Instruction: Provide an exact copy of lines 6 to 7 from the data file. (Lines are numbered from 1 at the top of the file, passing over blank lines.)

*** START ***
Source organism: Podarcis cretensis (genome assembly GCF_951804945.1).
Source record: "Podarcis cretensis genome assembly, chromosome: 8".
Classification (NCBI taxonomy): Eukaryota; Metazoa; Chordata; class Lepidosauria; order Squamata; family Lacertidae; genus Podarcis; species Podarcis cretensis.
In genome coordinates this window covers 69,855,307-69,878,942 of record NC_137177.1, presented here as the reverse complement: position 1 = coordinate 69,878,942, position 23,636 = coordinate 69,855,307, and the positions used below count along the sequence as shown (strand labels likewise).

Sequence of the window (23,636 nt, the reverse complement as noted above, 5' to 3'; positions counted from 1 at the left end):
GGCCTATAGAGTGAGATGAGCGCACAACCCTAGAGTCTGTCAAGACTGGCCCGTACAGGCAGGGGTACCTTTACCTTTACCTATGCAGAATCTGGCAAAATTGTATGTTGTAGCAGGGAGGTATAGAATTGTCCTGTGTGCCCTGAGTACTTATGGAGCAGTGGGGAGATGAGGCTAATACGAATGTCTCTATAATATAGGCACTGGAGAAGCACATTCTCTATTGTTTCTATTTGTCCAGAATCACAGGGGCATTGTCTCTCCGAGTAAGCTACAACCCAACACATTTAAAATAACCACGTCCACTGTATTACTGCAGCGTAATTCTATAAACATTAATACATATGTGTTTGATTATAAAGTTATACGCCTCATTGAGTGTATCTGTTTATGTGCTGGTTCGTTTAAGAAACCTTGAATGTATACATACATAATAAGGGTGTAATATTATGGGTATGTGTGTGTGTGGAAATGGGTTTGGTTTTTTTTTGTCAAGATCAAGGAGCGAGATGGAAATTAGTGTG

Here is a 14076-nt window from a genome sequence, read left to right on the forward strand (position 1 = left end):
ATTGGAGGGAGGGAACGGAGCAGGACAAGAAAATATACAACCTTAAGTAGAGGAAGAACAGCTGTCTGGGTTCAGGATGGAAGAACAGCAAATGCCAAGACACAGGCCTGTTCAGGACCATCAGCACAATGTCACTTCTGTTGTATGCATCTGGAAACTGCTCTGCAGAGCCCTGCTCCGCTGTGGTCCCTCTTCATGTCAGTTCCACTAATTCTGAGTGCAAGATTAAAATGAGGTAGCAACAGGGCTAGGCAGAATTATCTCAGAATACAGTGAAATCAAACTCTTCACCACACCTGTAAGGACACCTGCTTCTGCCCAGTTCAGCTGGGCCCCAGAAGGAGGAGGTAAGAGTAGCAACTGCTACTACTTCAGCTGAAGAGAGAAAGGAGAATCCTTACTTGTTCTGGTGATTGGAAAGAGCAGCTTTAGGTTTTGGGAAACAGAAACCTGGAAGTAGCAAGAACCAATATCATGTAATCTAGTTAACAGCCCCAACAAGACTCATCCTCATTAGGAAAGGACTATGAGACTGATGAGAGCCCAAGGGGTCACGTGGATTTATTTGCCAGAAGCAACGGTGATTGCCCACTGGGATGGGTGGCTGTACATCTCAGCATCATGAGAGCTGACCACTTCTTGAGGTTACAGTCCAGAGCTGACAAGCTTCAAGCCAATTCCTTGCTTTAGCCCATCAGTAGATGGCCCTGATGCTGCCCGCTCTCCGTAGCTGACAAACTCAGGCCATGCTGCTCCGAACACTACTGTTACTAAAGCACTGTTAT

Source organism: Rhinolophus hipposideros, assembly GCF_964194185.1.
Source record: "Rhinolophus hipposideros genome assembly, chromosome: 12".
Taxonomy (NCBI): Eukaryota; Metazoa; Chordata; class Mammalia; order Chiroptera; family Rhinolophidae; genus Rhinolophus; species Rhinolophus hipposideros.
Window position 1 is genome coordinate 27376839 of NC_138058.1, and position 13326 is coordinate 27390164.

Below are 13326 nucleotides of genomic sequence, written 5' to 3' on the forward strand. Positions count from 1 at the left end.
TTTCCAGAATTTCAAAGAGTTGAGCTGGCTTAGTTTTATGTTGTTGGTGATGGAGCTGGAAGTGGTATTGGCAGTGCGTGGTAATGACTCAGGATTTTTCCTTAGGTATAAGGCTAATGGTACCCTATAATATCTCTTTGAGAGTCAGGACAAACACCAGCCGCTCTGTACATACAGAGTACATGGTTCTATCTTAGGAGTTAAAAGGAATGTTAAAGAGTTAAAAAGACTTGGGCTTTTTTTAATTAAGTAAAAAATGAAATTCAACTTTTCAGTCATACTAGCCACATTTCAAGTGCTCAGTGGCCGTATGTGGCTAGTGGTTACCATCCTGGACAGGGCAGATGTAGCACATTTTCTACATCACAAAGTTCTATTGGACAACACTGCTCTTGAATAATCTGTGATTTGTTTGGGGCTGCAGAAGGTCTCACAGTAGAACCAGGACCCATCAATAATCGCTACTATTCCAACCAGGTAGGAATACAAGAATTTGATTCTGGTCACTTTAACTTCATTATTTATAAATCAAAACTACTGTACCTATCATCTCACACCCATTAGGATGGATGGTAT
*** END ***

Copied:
GGCCTATAGAGTGAGATGAGCGCACAACCCTAGAGTCTGTCAAGACTGGCCCGTACAGGCAGGGGTACCTTTACCTTTACCTATGCAGAATCTGGCAAAATTGTATGTTGTAGCAGGGAGGTATAGAATTGTCCTGTGTGCCCTGAGTACTTATGGAGCAGTGGGGAGATGAGGCTAATACGAATGTCTCTATAATATAGGCACTGGAGAAGCACATTCTCTATTGTTTCTATTTGTCCAGAATCACAGGGGCATTGTCTCTCCGAGTAAGCTACAACCCAACACATTTAAAATAACCACGTCCACTGTATTACTGCAGCGTAATTCTATAAACATTAATACATATGTGTTTGATTATAAAGTTATACGCCTCATTGAGTGTATCTGTTTATGTGCTGGTTCGTTTAAGAAACCTTGAATGTATACATACATAATAAGGGTGTAATATTATGGGTATGTGTGTGTGTGGAAATGGGTTTGGTTTTTTTTTGTCAAGATCAAGGAGCGAGATGGAAATTAGTGTG

Here is a 14076-nt window from a genome sequence, read left to right on the forward strand (position 1 = left end):